23 Fantastic Bicycle Sales Statistics

Learning how to ride a bicycle is a rite of passage for children around the world. It’s difficult not to smile when a youngster is pedaling hard on a bike with training wheels on it, thinking about one’s own experiences with a bicycle with fond memories.

In 2013, the US bicycle market saw total sales reach $5.8 billion.

Bicycle Sales Statistics

The 2013 figures were rather soft when compared to previous years. When looking at previous years, however, the sales are only $300 million off of the all-time highs that the market experienced. Dating back to 2004, the bicycle market in the US saw sales of at least $5.8 billion every year.

  • 35.6 million Americans age 7 or older were estimated to have ridden a bicycle 6x in 2013.
  • The peak participation amount of riding a bicycle: 56.3 million people in 1995.
  • Bicycle riding figures do not account for any bicycles that are 19 inches in size or below.
  • Cycling is the 7th most popular activity in the United States.
  • 53%. That’s the percentage of people who ride a bicycle regularly for fitness purposes.
  • 3 out of 4 people who own a bicycle will make time to ride it for fun at least once per week.
  • The number of bicycle brands that are available on the US market right now: 150.
  • More than 2,000 companies are involved in the manufacturing process of bicycles today.
  • 1 out of 4 bicycles that are sold today are mountain bikes. Road bicycles make up 20% of bicycle sales.

Bicycles were extremely popular in the 1970s. In terms of units sold, no year has come close to the numbers of bikes that were sold during this period of time. There was fuel crisis going on, rationing was common, and people still needed to get to work. The bicycle provided a solid solution. Today the sales figures for bicycles are more reflective of the fact that they are being used for recreational purposes more than anything else. Only 10% of people use their bikes for commuting. This might just account for the softness that is currently in this particular market.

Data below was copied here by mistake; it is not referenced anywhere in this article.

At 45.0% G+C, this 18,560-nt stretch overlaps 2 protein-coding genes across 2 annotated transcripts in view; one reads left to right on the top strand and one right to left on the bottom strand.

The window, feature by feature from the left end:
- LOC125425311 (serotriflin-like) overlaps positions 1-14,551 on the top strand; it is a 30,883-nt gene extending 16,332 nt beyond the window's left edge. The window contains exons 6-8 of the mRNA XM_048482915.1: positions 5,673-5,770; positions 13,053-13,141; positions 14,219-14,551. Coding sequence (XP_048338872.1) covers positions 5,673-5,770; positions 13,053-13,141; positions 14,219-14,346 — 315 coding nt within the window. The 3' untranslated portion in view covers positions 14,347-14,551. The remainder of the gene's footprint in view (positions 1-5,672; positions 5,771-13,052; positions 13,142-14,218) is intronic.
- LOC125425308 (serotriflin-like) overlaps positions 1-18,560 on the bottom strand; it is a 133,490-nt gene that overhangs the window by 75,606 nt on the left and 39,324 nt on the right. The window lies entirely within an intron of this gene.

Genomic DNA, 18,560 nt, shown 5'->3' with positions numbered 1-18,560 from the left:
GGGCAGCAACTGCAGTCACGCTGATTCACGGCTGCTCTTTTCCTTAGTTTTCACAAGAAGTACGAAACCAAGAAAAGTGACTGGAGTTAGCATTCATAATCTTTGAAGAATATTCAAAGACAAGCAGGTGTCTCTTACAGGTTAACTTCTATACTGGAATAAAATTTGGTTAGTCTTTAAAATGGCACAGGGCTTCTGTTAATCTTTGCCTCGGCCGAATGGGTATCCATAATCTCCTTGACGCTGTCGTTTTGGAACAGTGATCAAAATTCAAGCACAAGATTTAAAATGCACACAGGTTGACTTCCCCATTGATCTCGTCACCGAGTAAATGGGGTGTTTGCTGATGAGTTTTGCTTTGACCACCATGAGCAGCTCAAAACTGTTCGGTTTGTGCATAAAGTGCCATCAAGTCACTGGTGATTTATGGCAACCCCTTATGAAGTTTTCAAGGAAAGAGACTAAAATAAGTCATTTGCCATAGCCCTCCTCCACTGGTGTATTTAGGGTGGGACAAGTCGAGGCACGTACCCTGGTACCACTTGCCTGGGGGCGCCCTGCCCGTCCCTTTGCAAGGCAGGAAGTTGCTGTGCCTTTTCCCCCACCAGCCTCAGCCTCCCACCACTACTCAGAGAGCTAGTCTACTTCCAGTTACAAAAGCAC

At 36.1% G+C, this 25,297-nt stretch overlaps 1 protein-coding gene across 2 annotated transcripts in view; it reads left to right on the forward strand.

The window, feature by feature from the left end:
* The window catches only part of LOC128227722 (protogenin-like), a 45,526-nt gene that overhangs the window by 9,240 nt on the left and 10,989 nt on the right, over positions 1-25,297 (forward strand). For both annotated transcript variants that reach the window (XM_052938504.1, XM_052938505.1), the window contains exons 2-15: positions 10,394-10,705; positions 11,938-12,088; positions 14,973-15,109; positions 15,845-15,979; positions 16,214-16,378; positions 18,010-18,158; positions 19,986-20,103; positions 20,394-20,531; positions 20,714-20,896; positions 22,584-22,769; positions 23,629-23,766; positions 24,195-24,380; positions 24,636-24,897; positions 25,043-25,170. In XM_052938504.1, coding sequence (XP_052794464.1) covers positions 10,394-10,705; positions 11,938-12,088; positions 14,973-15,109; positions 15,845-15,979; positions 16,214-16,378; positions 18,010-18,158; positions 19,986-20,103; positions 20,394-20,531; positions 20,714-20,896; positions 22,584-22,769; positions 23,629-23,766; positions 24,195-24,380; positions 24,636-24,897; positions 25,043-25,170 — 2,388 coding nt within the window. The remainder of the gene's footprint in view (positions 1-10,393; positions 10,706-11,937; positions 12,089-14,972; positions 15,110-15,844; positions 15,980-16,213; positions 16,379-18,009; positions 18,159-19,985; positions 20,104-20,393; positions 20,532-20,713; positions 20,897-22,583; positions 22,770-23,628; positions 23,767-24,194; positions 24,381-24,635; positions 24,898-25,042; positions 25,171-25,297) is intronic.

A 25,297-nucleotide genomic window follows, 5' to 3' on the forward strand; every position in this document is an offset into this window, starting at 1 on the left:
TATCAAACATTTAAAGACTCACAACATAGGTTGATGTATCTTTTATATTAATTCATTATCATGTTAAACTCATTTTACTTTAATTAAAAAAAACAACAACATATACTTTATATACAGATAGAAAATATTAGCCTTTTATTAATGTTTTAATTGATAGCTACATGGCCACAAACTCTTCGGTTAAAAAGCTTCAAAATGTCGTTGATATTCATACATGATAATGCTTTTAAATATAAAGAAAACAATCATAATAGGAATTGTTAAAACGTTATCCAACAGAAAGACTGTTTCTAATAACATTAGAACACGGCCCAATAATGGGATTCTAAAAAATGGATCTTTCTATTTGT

Where Are Bicycles Being Sold?

  • Chain sporting goods stores sold approximately 6.5% of the bicycles in 2013.
  • The average price of a bicycle sold in a sporting goods store: $254.
  • Outdoor specialty retailers sold approximately 2.5% of the bicycles in 2013.
  • $577. That’s the average price of a bicycle sold at a specialty store.
  • Discount stores make up a majority of the bicycle market, accounting for 74% of the total units sold with an average price of $84.
  • Bicycle dealers make up 15% of the total amount of bicycles sold, but 52% of the total revenue generated from the market.
  • The biggest change in the bicycle market has come from the sale of hybrid bicycles, seeing a 10% gain in market share since 2005.

When people are purchasing bicycles, they are either looking for value or they are looking for expertise. This is why 3 out of every 4 bikes sold comes from a store like Walmart or Target, but half of the revenues come from bicycle retailers. Many people want a bike, but don’t have a lot of money to pay for one. For those who can purchase a higher grade of bicycle, they want to have a solid support network behind them in case something goes wrong. That’s why 90% of the market is dominated by these two types of retail outlets.

What About The Future of Bicycle Sales?

  • Over the last 10 years, bicycle sales have been steady between 15-20 million units sold each year.
  • In 2013, it was estimated that 99% or 16.2 million bicycles were imported into the country, primarily from China and Taiwan.
  • Domestic production of bicycles in the U.S. is estimated at approximately 56,000 units, covering more than 100 different American brands.
  • The average specialty bicycle retailer had gross annual sales of $866,817 in 2011, the last year figures have been released.
  • 650. That’s the number of bikes the average bicycle retailer will sell ever year.
  • Gross margins on bicycles average about 37%, though the break-even point has been shown to be 38.6% for the average store.

Bicycle sales will stay strong as long as imports continue to dominate the market. Times are still tough for a lot of families, so a $500+ bicycle doesn’t make much sense. An $84 bicycle, however, might just add a little extra fun to life.

Bike Riding Facts

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